Over beers, wine and an ambitious spread that included someone’s favorite hors d’oeuvres, pigs in a blanket, founder Mark Howells unveiled the beta version of his CrowdStitch app at a release party at the Fitzgerald on Saturday night.
CrowdStitch, which Howells describes as a “Twitter hashtag on steroids,” creates a pop-up social network for attendees at events using geo-location programming. Much like sending out tweets, people logged on to CrowdStitch talk with one another through the app. But because Howells’ app is a closed social network used only by event-goers, none of the other clutter from a Twitter feed comes with it. In addition, event organizers can run promotions, contests and surveys from within the app.
As comes with technical unveilings, there were some hiccups to start, with the app running slowly, on both iOS and Android smart phones. And it appeared to harbor a dislike of commas, deleting them each time I tried a post that included that particular type of punctuation.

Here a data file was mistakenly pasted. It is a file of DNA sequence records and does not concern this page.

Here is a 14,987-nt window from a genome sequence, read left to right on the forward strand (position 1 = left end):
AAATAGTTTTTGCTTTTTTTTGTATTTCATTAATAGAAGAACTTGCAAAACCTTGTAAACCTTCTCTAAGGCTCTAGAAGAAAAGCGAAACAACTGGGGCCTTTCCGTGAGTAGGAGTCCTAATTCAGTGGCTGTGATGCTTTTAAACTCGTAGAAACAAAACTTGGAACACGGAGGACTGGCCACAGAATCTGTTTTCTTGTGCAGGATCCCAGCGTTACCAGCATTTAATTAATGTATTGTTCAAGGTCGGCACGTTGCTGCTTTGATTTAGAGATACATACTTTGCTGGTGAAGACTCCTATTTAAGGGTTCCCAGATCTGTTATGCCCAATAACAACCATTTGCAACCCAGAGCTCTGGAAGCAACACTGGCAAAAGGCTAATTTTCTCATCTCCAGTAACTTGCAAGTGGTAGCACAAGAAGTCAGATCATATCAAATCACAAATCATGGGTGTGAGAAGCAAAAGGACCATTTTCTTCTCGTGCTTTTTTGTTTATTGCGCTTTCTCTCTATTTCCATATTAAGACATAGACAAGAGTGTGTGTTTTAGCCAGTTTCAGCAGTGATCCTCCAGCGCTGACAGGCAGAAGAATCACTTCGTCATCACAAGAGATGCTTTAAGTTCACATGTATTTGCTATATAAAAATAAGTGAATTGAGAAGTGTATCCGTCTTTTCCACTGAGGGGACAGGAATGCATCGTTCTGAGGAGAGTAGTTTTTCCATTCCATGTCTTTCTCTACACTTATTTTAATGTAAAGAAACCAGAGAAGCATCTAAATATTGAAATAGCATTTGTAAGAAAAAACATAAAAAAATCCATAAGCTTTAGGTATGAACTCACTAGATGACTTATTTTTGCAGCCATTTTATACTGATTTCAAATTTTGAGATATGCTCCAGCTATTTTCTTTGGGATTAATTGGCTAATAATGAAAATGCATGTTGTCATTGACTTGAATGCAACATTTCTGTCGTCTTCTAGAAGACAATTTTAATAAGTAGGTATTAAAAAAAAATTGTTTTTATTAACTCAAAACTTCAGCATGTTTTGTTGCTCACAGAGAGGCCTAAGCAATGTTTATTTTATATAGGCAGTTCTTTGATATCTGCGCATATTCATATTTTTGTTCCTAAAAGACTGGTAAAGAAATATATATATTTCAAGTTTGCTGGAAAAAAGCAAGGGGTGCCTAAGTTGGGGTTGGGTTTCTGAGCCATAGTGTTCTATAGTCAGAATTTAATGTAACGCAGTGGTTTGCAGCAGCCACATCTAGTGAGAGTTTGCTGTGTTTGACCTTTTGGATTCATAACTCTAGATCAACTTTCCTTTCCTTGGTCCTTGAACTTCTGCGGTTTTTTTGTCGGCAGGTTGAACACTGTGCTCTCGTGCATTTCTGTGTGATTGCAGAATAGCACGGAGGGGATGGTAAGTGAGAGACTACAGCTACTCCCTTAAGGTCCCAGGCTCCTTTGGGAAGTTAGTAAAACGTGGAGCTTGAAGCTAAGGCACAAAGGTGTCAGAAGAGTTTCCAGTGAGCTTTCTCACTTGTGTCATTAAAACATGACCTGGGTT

But about an hour into the beta release, around 8 p.m., some modifications made on the server-side of the app had CrowdStitch running smoothly, achieving its overall purpose: providing about 20 attendees with a mobile chat room to talk about the crab balls and the series of short films Howells showed in the Fitzgerald’s first-floor movie theater.
Howells says he and his team will use October to fix the kinks, one of them being the app’s insatiable thirst for iPhone battery life. CrowdStitch is back in action at Tech Night in November, the annual celebration of the Baltimore area’s tech scene, put on by the Greater Baltimore Technology Council.
CrowdStitch is also a member of GBTC’s On Ramp accelerator.